You'd expect: The good guys to beam over a bomb, use the independent transporters in the shuttles, have Data/a security team with a tech on it take a shuttle and hack their way in, or replicate the emergency transporter.
      Instead: Data jumps for the enemy ship, finds Picard, slaps the transporter on him, then dies in the most pointless Heroic Sacrifice ever.
  • A Clockwork Orange: Alex is welcomed into the house of the writer whom he left as a cripple and whose wife he raped and possibly caused her death. The writer doesn't recognize him due to he and his friends using masks by the time of the assault. Additionally, he is in a state in which he can't fight back to any kind of violence.
    You'd expect: Alex would try to make sure the writer absolutely wouldn't recognize him.
    Instead: While on a bath, Alex sings the exact same song he sang while raping the writer's wife, loudly enough for him to listen from the other side of the door.
  • Burn Hollywood Burn: A director has seen his film recut by the studio behind his back. He's embarrassed about the finished product and wants to have his name taken off it. The studio heads agree to let him be credited under the standard Director's Guild pseudonym Alan Smithee. The only problem is, the director's real name is Alan Smithee.
    You'd expect: Smithee would change his own name. After all, what kind of reputation could you possibly enjoy when your name is already synonymous with failure?
    Instead: Smithee steals the only existing print of the film and holds it hostage. When the studio refuses to allow him to recut the film the way he wants it, he burns it. Smithee is committed to an insane asylum, and the studio ends up making a profit anyway when they produce a documentary about how Smithee went crazy.
    • After Smithee burns the master print of the film, the studio panics, and is left wondering that to do, especially in view of the fact that the film cost $200m.
      You'd expect: That the studio would try as best they can to reassemble the film from the various other takes and alternate camera angles that are inevitably created as part of the filming process.
      Instead: Apparently Smithee was ordered only to do one take of every single scene in the film, because actors are jerks and don't like performing more than one take of any given scene. As a result, they end up planning to sell the trailer as the actual film, until they come up with the "documentary" idea.
  • Jurassic Park: The girl is told that dinosaurs are attracted to sound and movement. The car she's in breaks down, and dinosaurs start moving around it, eventually attacking the car.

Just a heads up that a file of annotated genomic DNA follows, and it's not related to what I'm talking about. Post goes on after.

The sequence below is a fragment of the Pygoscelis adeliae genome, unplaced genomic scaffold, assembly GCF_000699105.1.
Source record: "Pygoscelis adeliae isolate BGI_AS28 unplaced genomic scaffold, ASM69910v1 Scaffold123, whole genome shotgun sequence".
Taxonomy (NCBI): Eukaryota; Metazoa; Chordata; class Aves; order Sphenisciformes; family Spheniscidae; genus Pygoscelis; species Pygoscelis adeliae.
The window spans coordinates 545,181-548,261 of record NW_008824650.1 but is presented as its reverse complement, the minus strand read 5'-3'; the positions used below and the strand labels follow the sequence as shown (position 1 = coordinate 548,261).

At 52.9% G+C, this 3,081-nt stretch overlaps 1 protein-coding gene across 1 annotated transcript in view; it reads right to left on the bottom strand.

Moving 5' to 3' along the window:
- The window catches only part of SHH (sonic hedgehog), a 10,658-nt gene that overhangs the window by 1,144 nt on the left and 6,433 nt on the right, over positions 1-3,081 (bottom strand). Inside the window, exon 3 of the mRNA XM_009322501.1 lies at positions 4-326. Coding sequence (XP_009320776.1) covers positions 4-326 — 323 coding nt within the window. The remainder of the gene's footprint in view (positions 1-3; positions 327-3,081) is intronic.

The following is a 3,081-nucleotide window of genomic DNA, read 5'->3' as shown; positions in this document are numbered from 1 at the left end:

You'd expect: She'd hide in the footwell and be quiet so it would go away.
    Instead: She screams and waves a flashlight.
    • The raptors are trying to get in, and Ellie and Grant are struggling to hold the door closed, the gun just out of reach. Lex is busy fixing the park's computer system, and Tim is there with nothing to do.
      You'd expect: He gets the gun for them, or at least helps hold the door.
      Instead: He stands there cheering on his sister, completely ignoring their cries for the gun.
      However: Tim's been what, fried, hit, knocked around, limping, almost eaten like three times? Surprised he's not a quivering wreck on the floor. He's also ten.
  • In the Phantom of the Opera film, Raoul bests the Phantom in a duel.
    You'd expect: He takes advantage of this moment, either by running him through with his sword or by knocking Erik cold and having someone fetch the Paris police to cart him off to jail.
    Instead: Immediately goes home to plan a Zany Scheme to catch the Phantom, leaving the Phantom lying there in the snow.
  • Batman and Robin: Robin has just survived Poison Ivy's Kiss of Death by wearing wax lips.
    You'd expect he'd keep them on, in case she tried it again.
    Instead he pulls them off, remarking that wax lips are "immune to [her] charms".
    You'd expect Ivy would take advantage of Robin removing his only protection against her lips and give him another snog, this one terminal.
    Instead she just shoves him into a pond.

In that case all she'd have to do is spit in his mouth, since presumably the venom is present in her saliva.

  • Superman Returns: Lois Lane is investigating a story about a blackout which seems to have spread from a specific location.
    You'd expect she'd do some research into who lives there before barging into the house, or tell somebody, anybody where she was going, or at least drop off her five year old son somewhere else before going there.
    Instead she goes in without telling a soul, and gets herself and her five year old son held hostage by Lex Luthor.
    • In the original Superman, Lex Luthor has set into motion his plan to sink California into the sea using a nuclear missile aimed at the San Andreas Fault, and has incapacitated Superman both with Kryptonite and by sending a second nuclear bomb in the opposite direction. When he reveals that the second target is Hackensack, New Jersey, his girlfriend Ms. Teschmacher protests that her mother lives there.